The story follows two main characters, with connections to one another that are only apparent well into the narrative. But they are each the center of their own personal solar system; the moons and planets and satellites in each respective orbit are often eccentric, and as celestial bodies orbiting different stars collide, the tale moves into the strange gravitational stability of a binary star... a cruel galactic romance that sloughs off all orbital relationships and responsibilities. Similarly, they both encounter a second moon that no one seems to notice.
Both Aomame and Tengo were raised in difficult environments, albeit of very different kinds. Both characters make a choice that opens, for them alone, a door. Each of their respective doors will take them into an alternate universe, one with very slight narrative differences. Aomame labels this world '1Q84', as opposed to '1984', the world she came from -- the Orwellian connotations give further evidence of the 'individual vs, society' theme Murakami explores. At several points Orwell's novel is mentioned; instead of 'Big Brother', rewriting history and confusing the present, there are the 'little people'... instead of Big, little; instead of singular, plural; instead of a huge totalitarian machine that destroys and rewrites the past, tiny, mysterious people who remove certain individuals from their reality, to remake them in another.
After getting caught in a traffic jam, a simfonietta by Janacek heralds Aomame's fateful decision, with a mysterious taxi-driver as harbinger. Rather than missing her very important 'appointment', she uses an emergency stair pointed out by the cabbie, which takes her off the elevated expressway, and down to a city street below. Not long after, she gets her first clue that things aren't quite right, when she notices a police officer carrying a semi-automatic pistol instead of a revolver. Later, she learns that this change happened years previous, following a gun-battle between police and a group of political and religious radicals, an event she has no memory of.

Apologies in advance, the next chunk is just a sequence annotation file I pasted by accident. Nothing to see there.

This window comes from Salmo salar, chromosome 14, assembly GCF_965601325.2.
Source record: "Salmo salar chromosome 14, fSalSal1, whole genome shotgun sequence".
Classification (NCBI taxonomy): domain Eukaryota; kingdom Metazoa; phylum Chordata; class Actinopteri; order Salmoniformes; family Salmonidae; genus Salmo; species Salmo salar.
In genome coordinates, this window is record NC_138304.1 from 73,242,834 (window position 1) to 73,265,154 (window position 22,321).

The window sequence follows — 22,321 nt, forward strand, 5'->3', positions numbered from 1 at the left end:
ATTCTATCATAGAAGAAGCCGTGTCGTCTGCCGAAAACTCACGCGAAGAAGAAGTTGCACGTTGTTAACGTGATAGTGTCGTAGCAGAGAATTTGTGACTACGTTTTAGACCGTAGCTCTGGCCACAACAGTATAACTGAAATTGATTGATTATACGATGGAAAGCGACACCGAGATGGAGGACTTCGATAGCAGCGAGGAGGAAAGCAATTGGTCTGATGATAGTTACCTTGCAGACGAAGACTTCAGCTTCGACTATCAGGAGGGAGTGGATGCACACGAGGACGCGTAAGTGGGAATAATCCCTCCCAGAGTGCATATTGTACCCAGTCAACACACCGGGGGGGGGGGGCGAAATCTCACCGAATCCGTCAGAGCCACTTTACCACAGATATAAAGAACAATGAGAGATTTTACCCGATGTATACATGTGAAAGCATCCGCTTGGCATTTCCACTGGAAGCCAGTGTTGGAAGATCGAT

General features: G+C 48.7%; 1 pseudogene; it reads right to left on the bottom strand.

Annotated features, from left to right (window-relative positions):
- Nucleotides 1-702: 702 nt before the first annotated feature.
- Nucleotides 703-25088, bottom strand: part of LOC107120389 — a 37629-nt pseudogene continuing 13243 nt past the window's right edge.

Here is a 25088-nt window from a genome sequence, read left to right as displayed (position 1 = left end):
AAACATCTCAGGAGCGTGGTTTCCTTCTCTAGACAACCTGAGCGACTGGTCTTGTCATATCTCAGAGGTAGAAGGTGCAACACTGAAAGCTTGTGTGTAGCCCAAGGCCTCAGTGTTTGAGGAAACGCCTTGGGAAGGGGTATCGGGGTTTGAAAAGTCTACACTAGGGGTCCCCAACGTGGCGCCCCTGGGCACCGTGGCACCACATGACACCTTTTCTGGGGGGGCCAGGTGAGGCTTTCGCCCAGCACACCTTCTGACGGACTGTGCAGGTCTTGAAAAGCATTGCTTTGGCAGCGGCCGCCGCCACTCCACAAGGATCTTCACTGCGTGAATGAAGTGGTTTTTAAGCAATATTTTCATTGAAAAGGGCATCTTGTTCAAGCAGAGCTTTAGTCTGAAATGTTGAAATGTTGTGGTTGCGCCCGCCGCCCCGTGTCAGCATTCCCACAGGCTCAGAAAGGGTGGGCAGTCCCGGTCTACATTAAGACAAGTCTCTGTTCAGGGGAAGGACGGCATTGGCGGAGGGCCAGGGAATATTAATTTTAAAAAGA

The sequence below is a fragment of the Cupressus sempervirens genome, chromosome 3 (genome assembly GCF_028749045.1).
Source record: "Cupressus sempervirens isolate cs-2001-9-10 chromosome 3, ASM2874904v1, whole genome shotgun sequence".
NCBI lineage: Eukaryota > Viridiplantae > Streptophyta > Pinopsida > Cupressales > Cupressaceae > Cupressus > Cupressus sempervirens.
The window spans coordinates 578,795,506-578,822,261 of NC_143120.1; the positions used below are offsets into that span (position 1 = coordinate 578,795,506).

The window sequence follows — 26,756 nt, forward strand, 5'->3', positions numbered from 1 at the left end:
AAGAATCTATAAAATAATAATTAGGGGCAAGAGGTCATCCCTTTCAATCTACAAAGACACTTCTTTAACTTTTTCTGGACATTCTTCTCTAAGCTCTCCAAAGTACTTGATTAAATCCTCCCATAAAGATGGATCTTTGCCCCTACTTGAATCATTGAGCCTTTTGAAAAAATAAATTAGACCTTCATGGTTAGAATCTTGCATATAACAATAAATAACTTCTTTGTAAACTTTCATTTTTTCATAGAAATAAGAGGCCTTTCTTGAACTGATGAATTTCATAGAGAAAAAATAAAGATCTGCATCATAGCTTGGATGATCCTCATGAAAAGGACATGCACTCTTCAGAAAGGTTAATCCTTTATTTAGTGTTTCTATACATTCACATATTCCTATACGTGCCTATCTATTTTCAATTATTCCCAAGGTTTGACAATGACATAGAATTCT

For Tengo, a 'cram-school' math teacher and writer, his life suddenly leaves its well-established course when his associate and mentor Komatsu suggests a strange and risky idea. A teenaged girl named Fuka-Eri has submitted a story titled 'Air Chrysalis' for a high-profile new writer's competition. Tengo is impressed with the story, but both men agree that it can't win as it is, due to its rough, amateurish prose. Tengo finds his door, so to speak, when Komatsu suggests he rewrite Fuka-Eri's manuscript. Their plan is to combine Tengo's technical gifts as a writer with Fuka-Eri's imagination and raw talent as a story-teller, keeping his involvement a secret. Tengo is concerned about Komatsu's scheme, but feel's compelled to work on the manuscript. Fuka-Eri is one of the most important and enigmatic characters in Murakami's novel. When Tengo meets her he is struck by her beauty as well as her unusual personality. She speaks with a complete lack of emotion, and answers questions only when it suits her. He also learns that she is dyslexic, and it was actually her little 'sister' -- the daughter of Fuka-Eri's guardian Professor Ebisuno -- who recorded the tale as Fuka-Eri dictated. After meeting the Professor, and learning more of the mysterious girl's life -- Tengo steps through the door, and commits to revising 'Air Chrysalis', which turns out to be less fictional than anyone could believe such a fantastical tale to be. Secondary characters, like the Dowager, who conspires with Aomame to dispense vigilante justice, are just as intriguing, and new characters emerge as the story progresses, including a surprising figure from Fuka-Eri's past, and a repulsive private investigator.